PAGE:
Are 5% Savings Accounts from Prepaid Card Companies Good Deals?
Savers might not think about prepaid debit card companies as a place for their savings. But with advertised 5.00% savings accounts, it might make you want to take a look. NetSpend is one company that has long advertised a 5.00% APY on its savings account, and I just came across Mango which is advertising a 5.10% APY. Is it possible that these can be good deals for savers? In my preliminary review of these, I think there are too many potential gotchas.
NetSpend 5.00% Savings Account
My first review of NetSpend was in February 2010. As I described in that post, NetSpend has been offering this 5% APY since 2008. Most savers have probably never heard about NetSpend. This Austin Statesman article has a good overview of the company:
The company is a top provider in the fast-growing market for prepaid debit cards. They are aimed at customers who do not have traditional bank accounts but need an alternative to cash and money orders to pay bills and make purchases.
NetSpend doesn't have many details on this savings account on its website. There are some details in the small print at the bottom of their front page. It states that the savings account are issued by Inter National Bank (for INB Prepaid Cardholders) and by MetaBank (for MetaBank Prepaid Cardholders). Both of these banks are FDIC members. Here are the account details as described in the small print:
Interest is calculated on the Average Daily Balance of the savings account and paid quarterly. No minimum balance necessary to open account or obtain the yield. A cap may be placed on the maximum amount of funds maintained in the account. The cap may be exceeded by interest accruing on the funds. The cap may change. Because savings funds are withdrawn through the card account, card transaction fees could reduce interest earned on the savings account.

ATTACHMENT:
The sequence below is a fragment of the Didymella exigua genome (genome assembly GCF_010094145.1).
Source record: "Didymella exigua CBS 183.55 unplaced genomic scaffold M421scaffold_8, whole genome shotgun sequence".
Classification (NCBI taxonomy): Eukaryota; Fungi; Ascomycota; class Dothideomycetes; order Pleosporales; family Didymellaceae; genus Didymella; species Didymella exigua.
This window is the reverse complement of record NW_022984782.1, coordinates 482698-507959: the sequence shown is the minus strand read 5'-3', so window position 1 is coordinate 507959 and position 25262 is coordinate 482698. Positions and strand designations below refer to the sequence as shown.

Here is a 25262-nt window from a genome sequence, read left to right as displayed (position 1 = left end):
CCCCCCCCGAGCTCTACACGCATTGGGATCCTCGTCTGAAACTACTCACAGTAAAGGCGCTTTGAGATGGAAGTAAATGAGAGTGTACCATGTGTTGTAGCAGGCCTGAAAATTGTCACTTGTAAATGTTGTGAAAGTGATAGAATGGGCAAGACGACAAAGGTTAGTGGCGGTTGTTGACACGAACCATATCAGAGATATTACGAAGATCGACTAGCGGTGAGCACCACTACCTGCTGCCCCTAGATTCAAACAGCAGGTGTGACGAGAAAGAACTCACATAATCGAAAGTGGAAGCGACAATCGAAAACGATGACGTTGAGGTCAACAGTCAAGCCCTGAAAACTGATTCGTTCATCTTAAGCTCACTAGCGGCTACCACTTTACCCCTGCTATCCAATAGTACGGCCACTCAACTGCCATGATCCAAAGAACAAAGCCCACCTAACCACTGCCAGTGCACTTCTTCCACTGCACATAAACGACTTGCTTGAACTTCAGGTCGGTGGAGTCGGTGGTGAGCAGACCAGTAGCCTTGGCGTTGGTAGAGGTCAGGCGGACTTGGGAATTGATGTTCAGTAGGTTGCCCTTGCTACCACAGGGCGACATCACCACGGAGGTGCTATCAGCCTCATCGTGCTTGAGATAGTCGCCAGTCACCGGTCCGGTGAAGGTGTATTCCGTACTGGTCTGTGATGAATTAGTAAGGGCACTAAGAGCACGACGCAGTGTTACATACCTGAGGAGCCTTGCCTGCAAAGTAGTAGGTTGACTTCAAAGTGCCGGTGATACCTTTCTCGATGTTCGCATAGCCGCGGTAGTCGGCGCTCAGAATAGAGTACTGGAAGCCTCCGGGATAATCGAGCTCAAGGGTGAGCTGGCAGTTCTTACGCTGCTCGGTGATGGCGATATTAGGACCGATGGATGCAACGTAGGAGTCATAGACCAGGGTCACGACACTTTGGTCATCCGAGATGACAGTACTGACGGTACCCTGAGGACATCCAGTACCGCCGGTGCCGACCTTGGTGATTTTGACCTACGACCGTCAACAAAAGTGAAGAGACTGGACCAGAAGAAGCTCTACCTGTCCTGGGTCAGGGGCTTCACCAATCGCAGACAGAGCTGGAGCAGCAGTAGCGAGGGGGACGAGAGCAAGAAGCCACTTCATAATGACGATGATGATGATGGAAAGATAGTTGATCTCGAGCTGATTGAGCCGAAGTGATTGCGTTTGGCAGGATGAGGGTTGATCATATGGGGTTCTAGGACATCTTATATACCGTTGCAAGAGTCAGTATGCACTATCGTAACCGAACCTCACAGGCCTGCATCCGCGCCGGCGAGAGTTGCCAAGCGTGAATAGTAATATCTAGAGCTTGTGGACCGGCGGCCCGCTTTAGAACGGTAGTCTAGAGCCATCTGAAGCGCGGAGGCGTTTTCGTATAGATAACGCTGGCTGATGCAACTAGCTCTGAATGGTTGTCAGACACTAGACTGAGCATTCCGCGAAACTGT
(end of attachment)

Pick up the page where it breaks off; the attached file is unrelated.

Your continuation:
The two important things to note in the small print are that there's an unspecified cap on the balance and card transactions fees could reduce the interest. More reviews of the fees were done in this 2010 Fatwallet thread.
Mango 5.10% Savings Account
A balance cap is a major issue that can make a high yield of little value. Unlike Netspend, Mango is more open on its balance cap. Here's what it states in the small print:
The APY advertised applies only to the portion of your savings account balance which is $5,000.00 or less. An interest rate of 0.10% will be paid on the portion of your savings account balance which exceeds $5,000.00. Fees could reduce the earnings on your savings account.
Also, the 5.10% APY is listed as a promotional APY. The savings account customer agreement lists the standard rate as 3.00% APY for up to $5K.
Even with a 5% APY, a $5K balance cap pretty much kills the deal. If you maintain $5K and the APY holds for an entire year, you'll make only $250 in interest. As a comparison, you will earn $50 if the interest rate is 1.00%.
According to Mango's FAQs, "Mango customers enrolled in recurring direct deposit* can get a savings account. There is no cost to open a Mango savings account and no fees to maintain it." However, from these FAQs, it appears the only way to transfer money in or out is through the prepaid card. As you can see in their prepaid card fees page, there are many potential fees.
Similar to the Citi 4% Secured CD Deal?
Based on the small print, I don't think these prepaid card savings accounts are the good deals like what many readers received from Citibank and its 4.07% 18-month CD that was part of the secured credit card program. Several readers were able to open one or more of these CDs with $25K in each CD. However, as you can see in this Citi 4% Secured CD thread, there were many concerns about quickly receiving the money at maturity. Most of Citibank customer service representatives had little experience with this CD and often gave different answers to questions. According to one reader, "8 out of 10 people I had contact with could NOT answer my simple questions."
Just like that Citibank CD deal, you may be able to profit from these prepaid card savings accounts. However, just like that CD deal, don't expect it to be a hassle-free experience. It's very likely that the extra interest that you earn won't make up for the extra hassles and worries.
Fewer Deals for Savers
Savers can sometimes profit from financial products that are designed for spenders. Examples include cash-back credit cards, credit card balance transfers and reward checking accounts. Banks hope they attract enough spenders who pay a lot of fees and interest that they will cover the costs of savers who know how to game the system. We hope that savers are a small enough minority, that we go unnoticed while the spenders subsidize our rewards. With banks desperate for profits, banks have been paying more attention to savers who are costing them. Credit card cash back and balance transfer deals have gone down, and we have seen many reward checking accounts cut rates and balance caps.